7.92 mm cartridge

Good evening,

I have what I think are German cartridges. The HS reads "a.u.x, St+, 1, 44 (aux = Polte Armaturen und Maschinenfabrik A.G. St+ = Strengthened steel case, 1 = Lot Number, 44 = 1942). There are a few cartridges that say 43 in the string. I’m curious if someone can tell what mechanism was used to fire the bullets. Are they collectible?


They are in Gurt 34/42, the standard non-disintegrating link belt (50rds capacity) used in the
MG34 and MG42 machineguns from 1934 to 1945.
The Gurt 34 could also be used in a MG08/15/34, with an altered feedblock to accept either the Gurt 08, ( cotton with brass tabs, WWI and Wiemar Republik) or the Gurt 34…this Secondary MG was used in Poland, 1939, Holland, Belgium & Netherlands, Denmark & Norway, and finally France.(1940).
After that the MG08/15/34 was relegated to the railways, (anti aircraft and anti partizan); concentration camps, POW camps, and other lesser use situations, and finally the Atlantic Wall and the Volksturm.( 1944-45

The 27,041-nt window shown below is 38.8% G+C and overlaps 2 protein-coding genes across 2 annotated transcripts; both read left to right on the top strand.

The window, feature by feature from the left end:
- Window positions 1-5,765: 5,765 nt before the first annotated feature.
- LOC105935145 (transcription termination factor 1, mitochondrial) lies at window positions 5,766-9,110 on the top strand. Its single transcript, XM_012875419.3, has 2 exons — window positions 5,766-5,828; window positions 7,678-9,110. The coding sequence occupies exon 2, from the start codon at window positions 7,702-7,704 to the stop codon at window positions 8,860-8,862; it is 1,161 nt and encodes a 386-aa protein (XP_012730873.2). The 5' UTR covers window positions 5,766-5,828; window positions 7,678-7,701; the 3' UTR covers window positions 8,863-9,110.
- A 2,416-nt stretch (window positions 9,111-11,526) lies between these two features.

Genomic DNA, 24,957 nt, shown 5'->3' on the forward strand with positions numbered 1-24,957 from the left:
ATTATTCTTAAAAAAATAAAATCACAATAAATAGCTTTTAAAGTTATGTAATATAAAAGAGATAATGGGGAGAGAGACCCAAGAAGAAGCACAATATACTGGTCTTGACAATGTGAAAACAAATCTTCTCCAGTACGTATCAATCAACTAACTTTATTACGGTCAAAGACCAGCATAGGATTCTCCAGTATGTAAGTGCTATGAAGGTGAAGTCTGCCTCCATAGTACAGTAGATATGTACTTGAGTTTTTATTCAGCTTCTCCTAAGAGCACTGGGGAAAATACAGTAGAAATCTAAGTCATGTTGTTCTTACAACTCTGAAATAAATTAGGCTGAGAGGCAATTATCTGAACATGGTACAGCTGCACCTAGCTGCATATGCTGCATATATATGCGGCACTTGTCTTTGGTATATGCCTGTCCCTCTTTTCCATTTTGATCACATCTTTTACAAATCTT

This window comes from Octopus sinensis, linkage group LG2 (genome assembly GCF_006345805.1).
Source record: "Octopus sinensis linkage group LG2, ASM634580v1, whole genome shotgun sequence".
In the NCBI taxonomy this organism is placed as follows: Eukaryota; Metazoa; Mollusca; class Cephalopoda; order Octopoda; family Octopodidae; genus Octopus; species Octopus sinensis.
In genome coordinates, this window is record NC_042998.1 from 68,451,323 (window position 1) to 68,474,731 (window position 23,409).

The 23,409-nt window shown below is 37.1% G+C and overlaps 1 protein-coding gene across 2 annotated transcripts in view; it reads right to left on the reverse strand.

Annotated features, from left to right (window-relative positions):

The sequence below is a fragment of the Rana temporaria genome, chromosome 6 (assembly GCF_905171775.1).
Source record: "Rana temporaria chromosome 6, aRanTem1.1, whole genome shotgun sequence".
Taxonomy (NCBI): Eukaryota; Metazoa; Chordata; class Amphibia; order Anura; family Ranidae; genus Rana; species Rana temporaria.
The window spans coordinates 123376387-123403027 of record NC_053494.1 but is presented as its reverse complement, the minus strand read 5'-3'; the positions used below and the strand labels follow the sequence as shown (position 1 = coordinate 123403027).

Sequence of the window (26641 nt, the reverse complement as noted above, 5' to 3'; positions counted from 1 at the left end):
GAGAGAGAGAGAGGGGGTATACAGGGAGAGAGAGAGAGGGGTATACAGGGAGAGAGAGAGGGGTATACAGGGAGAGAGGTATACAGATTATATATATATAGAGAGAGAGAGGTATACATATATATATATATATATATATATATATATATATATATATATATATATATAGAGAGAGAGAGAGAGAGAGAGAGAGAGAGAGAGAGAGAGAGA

Doc AV

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from what I see those seem all standard S.m.E., Sitzgeschoß mit Eisenkern, standard ball cartridges.

aux stands for Polte Armaturenfabrik of Magdeburg as case manufacturer.

43 and 44 are the years of case manufacture, the other numbers give their case manufacture lots. If my memory serves me well: a case lot consisted of 3 million cases.

St+ stands for improved steel case. Not sure if this includes a change in the steel analysis, but definitely it stands for thinner! case walls in the area above the case head to improve case expansion flexibility during firing.

Who actually loaded the cases can only be taken from the packing label the cartridges came in.

Collectable items, actually there are many of those around…

Thank you for the insight Hans.

Na pewno! Nie ma za co.